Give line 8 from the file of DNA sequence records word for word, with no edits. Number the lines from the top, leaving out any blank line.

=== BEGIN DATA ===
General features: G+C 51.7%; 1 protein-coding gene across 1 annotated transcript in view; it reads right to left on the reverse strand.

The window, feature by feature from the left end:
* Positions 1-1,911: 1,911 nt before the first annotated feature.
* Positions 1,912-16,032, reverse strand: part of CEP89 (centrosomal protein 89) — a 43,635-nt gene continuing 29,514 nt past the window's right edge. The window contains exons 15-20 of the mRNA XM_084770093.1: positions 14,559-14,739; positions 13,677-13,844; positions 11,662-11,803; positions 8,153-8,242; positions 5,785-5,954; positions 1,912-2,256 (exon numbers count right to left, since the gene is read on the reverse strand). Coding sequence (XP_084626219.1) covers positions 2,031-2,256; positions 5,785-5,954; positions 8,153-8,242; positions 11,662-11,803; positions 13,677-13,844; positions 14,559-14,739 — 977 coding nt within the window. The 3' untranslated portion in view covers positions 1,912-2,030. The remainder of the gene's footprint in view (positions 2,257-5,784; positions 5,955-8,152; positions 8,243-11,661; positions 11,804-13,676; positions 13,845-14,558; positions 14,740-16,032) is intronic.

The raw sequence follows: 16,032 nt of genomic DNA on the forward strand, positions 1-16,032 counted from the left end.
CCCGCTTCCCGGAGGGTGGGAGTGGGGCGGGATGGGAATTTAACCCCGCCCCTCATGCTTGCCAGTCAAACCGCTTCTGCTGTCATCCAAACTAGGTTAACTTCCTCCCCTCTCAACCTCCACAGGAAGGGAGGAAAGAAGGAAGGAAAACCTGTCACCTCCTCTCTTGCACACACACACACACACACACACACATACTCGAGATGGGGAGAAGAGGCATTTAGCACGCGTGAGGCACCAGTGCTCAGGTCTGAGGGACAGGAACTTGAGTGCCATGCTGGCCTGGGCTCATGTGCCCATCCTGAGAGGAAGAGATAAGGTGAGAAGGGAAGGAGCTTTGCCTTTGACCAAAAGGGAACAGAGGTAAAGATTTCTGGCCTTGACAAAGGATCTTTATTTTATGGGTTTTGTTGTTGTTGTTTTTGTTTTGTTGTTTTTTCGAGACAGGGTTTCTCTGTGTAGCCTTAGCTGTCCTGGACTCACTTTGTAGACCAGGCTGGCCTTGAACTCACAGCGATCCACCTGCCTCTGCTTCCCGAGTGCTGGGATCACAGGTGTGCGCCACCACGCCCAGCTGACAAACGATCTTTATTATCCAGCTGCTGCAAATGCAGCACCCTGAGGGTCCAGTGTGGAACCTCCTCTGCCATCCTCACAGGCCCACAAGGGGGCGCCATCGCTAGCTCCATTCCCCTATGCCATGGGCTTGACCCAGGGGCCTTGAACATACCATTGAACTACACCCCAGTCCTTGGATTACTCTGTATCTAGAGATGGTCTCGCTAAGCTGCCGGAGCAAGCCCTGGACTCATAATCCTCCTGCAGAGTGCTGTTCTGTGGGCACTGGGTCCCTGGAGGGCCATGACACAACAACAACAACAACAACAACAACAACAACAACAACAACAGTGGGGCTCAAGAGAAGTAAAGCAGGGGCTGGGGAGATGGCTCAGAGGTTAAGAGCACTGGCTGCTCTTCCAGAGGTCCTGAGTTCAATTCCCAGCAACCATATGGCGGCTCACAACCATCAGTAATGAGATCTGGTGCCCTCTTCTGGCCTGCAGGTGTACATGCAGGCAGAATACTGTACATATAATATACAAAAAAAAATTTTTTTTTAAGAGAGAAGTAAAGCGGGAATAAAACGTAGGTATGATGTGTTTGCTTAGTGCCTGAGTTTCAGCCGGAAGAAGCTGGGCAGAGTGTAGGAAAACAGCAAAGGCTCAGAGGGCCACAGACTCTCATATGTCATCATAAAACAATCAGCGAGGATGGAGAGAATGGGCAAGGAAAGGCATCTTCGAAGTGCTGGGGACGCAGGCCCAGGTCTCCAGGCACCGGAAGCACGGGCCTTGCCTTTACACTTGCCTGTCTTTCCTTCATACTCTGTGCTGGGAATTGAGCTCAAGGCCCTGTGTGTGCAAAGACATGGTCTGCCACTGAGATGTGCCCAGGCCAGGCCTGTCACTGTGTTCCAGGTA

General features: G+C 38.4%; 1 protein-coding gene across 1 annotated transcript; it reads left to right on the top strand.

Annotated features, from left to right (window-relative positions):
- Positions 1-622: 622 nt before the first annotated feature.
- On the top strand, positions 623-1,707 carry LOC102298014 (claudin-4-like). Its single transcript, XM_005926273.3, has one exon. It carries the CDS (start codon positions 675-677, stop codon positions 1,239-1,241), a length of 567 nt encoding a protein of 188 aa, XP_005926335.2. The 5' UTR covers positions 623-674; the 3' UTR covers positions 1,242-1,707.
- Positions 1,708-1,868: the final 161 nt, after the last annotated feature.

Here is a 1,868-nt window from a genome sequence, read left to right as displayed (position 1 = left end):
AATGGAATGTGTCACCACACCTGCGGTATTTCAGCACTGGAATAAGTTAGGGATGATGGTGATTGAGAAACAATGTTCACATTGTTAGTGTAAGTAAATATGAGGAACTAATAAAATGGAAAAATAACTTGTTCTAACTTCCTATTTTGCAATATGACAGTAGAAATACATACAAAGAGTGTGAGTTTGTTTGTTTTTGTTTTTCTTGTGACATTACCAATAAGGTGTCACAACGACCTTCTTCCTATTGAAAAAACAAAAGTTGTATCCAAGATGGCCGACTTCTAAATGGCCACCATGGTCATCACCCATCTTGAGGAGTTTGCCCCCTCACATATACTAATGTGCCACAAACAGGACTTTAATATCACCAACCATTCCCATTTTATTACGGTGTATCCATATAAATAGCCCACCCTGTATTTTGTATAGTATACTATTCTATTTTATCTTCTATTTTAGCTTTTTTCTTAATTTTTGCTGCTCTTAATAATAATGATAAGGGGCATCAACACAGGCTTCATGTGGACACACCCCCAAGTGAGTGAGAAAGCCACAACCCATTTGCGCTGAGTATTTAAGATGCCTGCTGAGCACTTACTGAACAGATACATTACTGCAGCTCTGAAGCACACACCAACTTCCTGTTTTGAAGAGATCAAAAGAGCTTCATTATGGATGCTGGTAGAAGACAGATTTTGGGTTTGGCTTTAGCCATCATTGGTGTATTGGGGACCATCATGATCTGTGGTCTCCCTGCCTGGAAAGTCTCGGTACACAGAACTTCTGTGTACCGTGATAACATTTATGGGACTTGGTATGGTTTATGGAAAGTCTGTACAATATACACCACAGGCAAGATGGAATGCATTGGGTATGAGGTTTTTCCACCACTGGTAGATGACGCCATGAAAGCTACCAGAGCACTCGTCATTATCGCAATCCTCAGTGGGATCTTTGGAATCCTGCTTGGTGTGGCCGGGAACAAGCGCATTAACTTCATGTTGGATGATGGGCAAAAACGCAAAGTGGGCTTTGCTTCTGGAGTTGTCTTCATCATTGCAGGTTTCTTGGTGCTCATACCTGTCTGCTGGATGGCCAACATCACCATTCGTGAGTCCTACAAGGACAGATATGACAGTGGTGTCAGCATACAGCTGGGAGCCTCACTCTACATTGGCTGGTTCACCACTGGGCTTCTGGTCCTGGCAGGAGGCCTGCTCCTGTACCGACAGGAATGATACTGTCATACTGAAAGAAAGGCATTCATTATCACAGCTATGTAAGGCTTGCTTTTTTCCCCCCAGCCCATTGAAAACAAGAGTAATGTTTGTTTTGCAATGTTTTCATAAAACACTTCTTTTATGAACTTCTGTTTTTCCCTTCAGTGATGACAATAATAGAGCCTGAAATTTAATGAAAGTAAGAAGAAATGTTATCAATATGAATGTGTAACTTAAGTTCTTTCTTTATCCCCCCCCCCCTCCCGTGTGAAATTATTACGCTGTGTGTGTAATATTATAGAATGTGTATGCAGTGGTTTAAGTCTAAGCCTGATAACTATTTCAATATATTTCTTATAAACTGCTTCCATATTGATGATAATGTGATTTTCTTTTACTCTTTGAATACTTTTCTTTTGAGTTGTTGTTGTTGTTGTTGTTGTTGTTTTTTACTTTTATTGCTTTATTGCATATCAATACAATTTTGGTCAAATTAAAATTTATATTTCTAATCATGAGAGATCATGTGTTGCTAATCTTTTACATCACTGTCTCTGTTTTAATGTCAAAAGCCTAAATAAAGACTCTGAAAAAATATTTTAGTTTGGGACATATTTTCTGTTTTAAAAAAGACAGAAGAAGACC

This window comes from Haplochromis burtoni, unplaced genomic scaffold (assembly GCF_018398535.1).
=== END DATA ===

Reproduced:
Annotated features, from left to right (window-relative positions):